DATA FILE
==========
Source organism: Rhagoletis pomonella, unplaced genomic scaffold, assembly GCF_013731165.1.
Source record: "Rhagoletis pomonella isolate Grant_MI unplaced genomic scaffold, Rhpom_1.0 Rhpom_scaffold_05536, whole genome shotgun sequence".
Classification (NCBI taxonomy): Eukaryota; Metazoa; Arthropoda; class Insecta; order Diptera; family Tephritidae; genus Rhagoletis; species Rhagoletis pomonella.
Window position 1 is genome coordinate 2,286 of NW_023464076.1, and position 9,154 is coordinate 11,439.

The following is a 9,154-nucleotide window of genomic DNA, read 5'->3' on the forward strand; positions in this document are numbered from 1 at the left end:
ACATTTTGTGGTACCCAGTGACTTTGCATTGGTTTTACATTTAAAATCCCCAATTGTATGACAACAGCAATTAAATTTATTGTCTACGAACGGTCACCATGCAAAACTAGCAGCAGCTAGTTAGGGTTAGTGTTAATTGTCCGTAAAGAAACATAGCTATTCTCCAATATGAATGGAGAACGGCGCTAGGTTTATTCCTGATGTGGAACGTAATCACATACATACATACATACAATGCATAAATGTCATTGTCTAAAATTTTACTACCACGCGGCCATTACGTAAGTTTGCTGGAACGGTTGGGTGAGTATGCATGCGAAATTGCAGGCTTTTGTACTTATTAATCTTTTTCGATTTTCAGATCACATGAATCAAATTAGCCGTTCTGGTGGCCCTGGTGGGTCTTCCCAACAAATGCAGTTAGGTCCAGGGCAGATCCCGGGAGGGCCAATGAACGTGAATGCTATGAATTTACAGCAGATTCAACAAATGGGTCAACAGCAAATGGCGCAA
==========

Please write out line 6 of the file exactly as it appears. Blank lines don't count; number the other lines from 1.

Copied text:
ACATTTTGTGGTACCCAGTGACTTTGCATTGGTTTTACATTTAAAATCCCCAATTGTATGACAACAGCAATTAAATTTATTGTCTACGAACGGTCACCATGCAAAACTAGCAGCAGCTAGTTAGGGTTAGTGTTAATTGTCCGTAAAGAAACATAGCTATTCTCCAATATGAATGGAGAACGGCGCTAGGTTTATTCCTGATGTGGAACGTAATCACATACATACATACATACAATGCATAAATGTCATTGTCTAAAATTTTACTACCACGCGGCCATTACGTAAGTTTGCTGGAACGGTTGGGTGAGTATGCATGCGAAATTGCAGGCTTTTGTACTTATTAATCTTTTTCGATTTTCAGATCACATGAATCAAATTAGCCGTTCTGGTGGCCCTGGTGGGTCTTCCCAACAAATGCAGTTAGGTCCAGGGCAGATCCCGGGAGGGCCAATGAACGTGAATGCTATGAATTTACAGCAGATTCAACAAATGGGTCAACAGCAAATGGCGCAA